Also, while the church is a liturgical space, we are also challenged to think about how our place of worship also provides the usual comforts that people come to expect when they gather in public buildings.  This could include facilities such as toilets and parking, but also extend to other areas such as suitable climate control (GIRM, 293).

Finally, our Guiding Concepts Committee met last weekend to draw together the material and feedback gained from parishioners during our meeting with Fr Stephen Hackett MSC in June.  A draft of the guiding concepts has been prepared and is being reviewed by the committee before it is presented to all parishioners in due course.

2/8/06 – The Table of the Lord

We have recently been discussing the concern within in the Church that people are losing a sense of the “real presence”, that is, the belief that Christ is truly present in the consecrated bread and wine we receive at Mass.

One factor contributing to a change in attitude is that whereas the attention of people at Mass in the past was drawn towards the tabernacle on a high altar, the liturgical focus is now rightly on the altar itself.

The problem with this has been that we have often failed to properly form people in understanding the true importance of the altar as the place where the Eucharistic sacrifice takes place.  Sometimes people have been under the impression that the tabernacle was what made the altar, even the sanctuary, holy.  This is not surprising given the attention directed towards the tabernacle in older churches.

We need to remember that the altar is holy not because of the Eucharist that may have been reserved on it, but because of the Eucharist which is formed upon it when we bring forth the gifts of bread and wine, and ask God to send the Holy Spirit to change them into the Body and Blood of Christ.  The General Instruction of the Roman Missal (no. 296), tells us that:

The altar on which the Sacrifice of the Cross is made present under sacramental signs is also the table of the Lord to which the People of God is called together to participate in the Mass, as well as the centre of the thanksgiving that is accomplished through the Eucharist.

The General Instruction (no. 298) also reminds us of the dignity of the altar, and that it is not just a table where Mass is celebrated, but in itself a symbol of Christ:

It is appropriate to have a fixed altar in every church, since it more clearly and permanently signifies Christ Jesus, the living stone.

19/7/09 – The Real Presence: Giving Due Reverence

Last time, I began to discuss the concern one correspondent raised of the seemingly diminishing sense of the “real presence”, that is, our belief that Christ is fully present in the bread and wine we consecrate at Mass, and thus consume as his body and blood. It is a belief that Catholics have held for many centuries, although different Christian Churches have different theological viewpoints and understandings. Some Christian Churches do not believe in Christ’s presence in the Eucharistic elements.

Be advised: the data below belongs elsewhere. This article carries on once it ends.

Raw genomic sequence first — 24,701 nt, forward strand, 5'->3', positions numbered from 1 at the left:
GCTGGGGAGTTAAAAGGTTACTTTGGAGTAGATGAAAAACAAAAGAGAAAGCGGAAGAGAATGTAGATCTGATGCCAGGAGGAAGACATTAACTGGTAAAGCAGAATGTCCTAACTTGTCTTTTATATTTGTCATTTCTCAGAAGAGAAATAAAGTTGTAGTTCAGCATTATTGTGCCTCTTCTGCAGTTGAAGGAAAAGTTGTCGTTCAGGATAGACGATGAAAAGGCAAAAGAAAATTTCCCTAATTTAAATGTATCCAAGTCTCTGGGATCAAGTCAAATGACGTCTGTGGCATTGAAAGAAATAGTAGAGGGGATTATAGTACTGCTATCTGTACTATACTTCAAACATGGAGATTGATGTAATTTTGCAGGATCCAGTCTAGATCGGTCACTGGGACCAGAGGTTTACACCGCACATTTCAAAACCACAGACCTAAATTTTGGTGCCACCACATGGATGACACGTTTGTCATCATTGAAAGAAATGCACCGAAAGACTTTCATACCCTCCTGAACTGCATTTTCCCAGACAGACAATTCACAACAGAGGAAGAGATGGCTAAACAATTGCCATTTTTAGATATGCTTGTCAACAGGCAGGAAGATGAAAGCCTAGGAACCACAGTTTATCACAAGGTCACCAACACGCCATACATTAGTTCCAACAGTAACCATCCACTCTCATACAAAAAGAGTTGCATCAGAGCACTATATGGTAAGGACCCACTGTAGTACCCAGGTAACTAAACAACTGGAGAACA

Bishop Manning has written on this topic many times, and has also noticed a change of attitude towards the presence of Christ in the Eucharist. A sense of the mystery of this great gift of Christ has been lost for many. As I said last time, I believe there are a number of factors that have contributed to this.

The first centres around the practices we teach our children from a young age around giving reverence to the Eucharist.

TabernacleWhenever we enter a church or a Blessed Sacrament Chapel where there is a tabernacle, we should genuflect towards it. We need to teach those learning about our faith about the lamp that burns alongside the tabernacle and its purpose of indicating the presence of Christ. During Mass, when we are next to receive communion, we should bow to acknowledge the presence of Christ in the Eucharist we are about to receive.

AltarWe also need to show appropriate reverence to the altar as the place where this mystery is realised. In churches where the tabernacle is in a separate Blessed Sacrament Chapel (as at Greystanes, Toongabbie, or Parramatta for example), the appropriate reverence upon entering the church is a bow to the altar. The altar should only be used for the celebration of the Eucharist, and only hold those things required for it. It is not merely a table where we rest things for the sake of convenience! When we celebrate the Eucharist, the altar is the centre around which we gather and is a key focal point, whereas the tabernacle would be a focal point at other times of personal prayer, devotion and adoration.